You can also try another more obvious enticement: Offer a discount for “early” payment, such as payments within one week or before 30 days. Be careful not to discount the invoice too much, though: a 2% to 4% discount should be enough to get customers’ attention without raising their expectations for discounts elsewhere.
6. Offer multiple ways to pay.
Take a page from online commerce businesses: Accept credit card payments and digital payments as well as checks. It’s easier than ever to set up your business to take credit cards and bank cards. Payment technology is changing fast, with new products and automatic payment methods becoming more common. You’ll increase your chances of prompt payment if you accept as many of these methods as possible. If your clients are large organizations, you may find that they make all their payments via direct deposits, or ACH (automated clearing house).
7. Follow a consistent process for follow-up.
Use your payment terms to determine when to take the first step on an unpaid invoice. Consider sending a brief payment reminder email or make a phone call that’s friendly in tone but sticks to the point. If you use payments or accounting software, take advantage of features to automate the payment reminder process. This can be a big time-saver, and effective in gently prodding clients for upcoming payments before it becomes a bigger issue. If that doesn’t work a phone call might be necessary; a direct conversation can get questions answered quickly, plus speaking with your client can be helpful for building your relationship.
Should payment problems persist for several months, remember the saying about the squeaky wheel getting the grease. Set a schedule for subsequent communications – additional calls, emails, or resending the invoices – and stick with it.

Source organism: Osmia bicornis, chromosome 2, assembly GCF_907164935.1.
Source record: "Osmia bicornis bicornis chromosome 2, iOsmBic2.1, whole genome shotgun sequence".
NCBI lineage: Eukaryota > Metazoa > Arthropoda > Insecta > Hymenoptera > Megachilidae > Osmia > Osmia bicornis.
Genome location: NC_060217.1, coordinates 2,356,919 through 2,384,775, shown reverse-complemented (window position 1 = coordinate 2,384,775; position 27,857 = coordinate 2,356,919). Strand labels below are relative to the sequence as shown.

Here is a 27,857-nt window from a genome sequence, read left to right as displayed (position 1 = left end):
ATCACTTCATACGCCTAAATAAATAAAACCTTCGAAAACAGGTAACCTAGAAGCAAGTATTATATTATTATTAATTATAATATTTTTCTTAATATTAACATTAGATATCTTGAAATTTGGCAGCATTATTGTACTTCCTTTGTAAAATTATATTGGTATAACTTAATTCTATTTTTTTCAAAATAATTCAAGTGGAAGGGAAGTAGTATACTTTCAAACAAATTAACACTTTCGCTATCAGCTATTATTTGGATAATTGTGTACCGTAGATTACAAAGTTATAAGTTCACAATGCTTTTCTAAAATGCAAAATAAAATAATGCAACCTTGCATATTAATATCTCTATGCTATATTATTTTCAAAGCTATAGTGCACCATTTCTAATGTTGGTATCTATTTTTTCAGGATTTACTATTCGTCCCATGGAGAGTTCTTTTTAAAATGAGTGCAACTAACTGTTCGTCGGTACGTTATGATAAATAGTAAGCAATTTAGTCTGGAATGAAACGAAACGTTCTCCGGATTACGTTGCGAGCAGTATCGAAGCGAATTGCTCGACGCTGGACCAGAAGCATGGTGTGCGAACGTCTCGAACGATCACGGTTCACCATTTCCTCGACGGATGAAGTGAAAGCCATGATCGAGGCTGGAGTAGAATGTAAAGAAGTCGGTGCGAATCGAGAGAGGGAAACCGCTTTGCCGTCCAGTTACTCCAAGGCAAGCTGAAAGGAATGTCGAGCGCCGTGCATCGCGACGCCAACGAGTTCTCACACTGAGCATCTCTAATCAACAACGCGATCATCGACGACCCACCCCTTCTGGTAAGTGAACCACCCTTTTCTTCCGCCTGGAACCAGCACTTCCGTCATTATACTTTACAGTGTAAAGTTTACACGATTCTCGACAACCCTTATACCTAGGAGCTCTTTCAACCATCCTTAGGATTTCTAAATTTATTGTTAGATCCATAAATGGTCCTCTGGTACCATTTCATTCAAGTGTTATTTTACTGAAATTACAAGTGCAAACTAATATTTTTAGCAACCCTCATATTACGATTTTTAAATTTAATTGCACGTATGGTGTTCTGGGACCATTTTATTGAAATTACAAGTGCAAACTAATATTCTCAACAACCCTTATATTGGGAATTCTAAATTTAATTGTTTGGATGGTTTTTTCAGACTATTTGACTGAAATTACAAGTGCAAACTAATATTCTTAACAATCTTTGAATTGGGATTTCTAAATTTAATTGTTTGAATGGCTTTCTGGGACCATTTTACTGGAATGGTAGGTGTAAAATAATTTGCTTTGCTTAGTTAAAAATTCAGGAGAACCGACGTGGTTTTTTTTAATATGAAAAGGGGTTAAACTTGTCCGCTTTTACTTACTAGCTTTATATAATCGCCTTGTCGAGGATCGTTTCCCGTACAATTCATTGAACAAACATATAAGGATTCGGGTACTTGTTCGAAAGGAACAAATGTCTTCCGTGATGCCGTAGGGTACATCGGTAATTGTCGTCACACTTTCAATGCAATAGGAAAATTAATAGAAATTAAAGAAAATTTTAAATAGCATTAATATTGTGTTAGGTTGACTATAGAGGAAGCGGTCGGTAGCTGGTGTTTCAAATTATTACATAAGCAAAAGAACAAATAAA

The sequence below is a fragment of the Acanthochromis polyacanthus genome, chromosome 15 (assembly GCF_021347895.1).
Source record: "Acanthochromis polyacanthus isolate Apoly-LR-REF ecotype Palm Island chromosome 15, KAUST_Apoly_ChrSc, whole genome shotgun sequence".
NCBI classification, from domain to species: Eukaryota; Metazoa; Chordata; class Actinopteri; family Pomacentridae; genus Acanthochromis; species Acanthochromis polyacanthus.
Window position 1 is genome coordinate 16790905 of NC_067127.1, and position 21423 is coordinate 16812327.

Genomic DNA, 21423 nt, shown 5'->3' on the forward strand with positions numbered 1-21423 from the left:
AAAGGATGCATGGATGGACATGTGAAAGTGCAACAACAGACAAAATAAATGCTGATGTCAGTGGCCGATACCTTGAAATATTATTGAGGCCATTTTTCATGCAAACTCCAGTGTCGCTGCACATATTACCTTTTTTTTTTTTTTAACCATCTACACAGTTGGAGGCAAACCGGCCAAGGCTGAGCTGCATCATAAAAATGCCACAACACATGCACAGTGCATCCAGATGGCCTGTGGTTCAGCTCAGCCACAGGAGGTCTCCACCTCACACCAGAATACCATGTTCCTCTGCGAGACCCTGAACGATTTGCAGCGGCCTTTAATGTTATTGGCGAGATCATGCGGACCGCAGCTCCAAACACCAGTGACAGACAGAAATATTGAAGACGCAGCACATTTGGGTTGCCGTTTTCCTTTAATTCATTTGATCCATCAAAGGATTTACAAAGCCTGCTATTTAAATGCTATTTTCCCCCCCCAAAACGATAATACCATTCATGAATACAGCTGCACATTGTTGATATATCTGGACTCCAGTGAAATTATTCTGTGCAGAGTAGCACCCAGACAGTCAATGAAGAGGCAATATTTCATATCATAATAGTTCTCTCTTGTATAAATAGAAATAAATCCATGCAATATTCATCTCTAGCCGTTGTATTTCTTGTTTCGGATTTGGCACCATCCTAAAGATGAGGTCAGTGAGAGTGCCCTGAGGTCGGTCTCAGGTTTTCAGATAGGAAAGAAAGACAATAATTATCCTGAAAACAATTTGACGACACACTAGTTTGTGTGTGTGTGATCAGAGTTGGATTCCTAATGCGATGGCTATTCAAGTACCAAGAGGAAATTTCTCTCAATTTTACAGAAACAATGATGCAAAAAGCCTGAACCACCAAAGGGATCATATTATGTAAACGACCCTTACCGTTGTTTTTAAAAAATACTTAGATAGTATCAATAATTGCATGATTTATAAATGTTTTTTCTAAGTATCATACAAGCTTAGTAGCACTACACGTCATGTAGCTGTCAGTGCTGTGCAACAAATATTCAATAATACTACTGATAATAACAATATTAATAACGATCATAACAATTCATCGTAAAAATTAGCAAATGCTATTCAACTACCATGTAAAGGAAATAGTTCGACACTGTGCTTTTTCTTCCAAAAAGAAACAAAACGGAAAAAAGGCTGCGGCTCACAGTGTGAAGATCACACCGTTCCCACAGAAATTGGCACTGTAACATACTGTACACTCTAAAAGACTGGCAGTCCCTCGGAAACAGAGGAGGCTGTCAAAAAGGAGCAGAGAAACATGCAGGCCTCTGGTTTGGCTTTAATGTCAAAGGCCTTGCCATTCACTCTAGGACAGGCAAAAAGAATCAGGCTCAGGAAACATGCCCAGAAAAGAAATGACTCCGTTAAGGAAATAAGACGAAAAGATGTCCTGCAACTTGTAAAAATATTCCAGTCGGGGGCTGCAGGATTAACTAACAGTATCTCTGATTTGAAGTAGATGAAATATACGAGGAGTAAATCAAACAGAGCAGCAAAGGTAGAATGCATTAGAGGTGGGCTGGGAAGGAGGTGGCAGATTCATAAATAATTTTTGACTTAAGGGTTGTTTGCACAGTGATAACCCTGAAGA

8. Leverage your products and services when necessary.
You need your client’s payments, but they probably need your continued work just as much. If you do ongoing work for a client who’s consistently falling behind on payments, be ready to withhold completed work or products – or politely refuse to do new work – until payment is received, or a payment plan is established. Setting this expectation up front, along with the payment terms and expectations, will ensure it doesn’t come as a surprise.
9. Know when to hire a collection agency.
If you’ve spent months and months sending payment reminders with no result, it might be time to give up and hire a collection agency. Do your homework before taking this step, and know that the agency will take a big cut out of your invoice – perhaps 30% or more. Keep in mind that if you go the collections route, you will likely bring an end to the client relationship, but it may be a necessary step if there’s no other way to get paid.
10. Manage your client relationship.
Keeping customer relationships healthy and cordial is one of the trickiest parts of dealing with unpaid invoices. If the relationship is an important or longstanding one, will pushing back on overdue payments damage your ability to get more business? Use your instincts to decide how hard to push back – but at all times keep things professional and friendly. If you can get the client to feel not just that they have to pay, but that they want to, you may see payment faster.
If customers are unable to meet your payment terms today, remember that they could still be potential customers in the future. Often, an invitation to return when they’re truly ready to get started will effectively keep them in your sales pipeline. Whether that happens three months from now or three years from now, they’ll remember the positive business experience they had with you and are likely to return.
Some payment situations are an opportunity to show discretion, and maybe a little empathy. If you work with a client to pay over time or find some other way to make it easier for them to pay, they may feel that you’re not just a vendor, but a partner. This will inspire loyalty and strengthen the relationship, making your business stronger and more successful over time.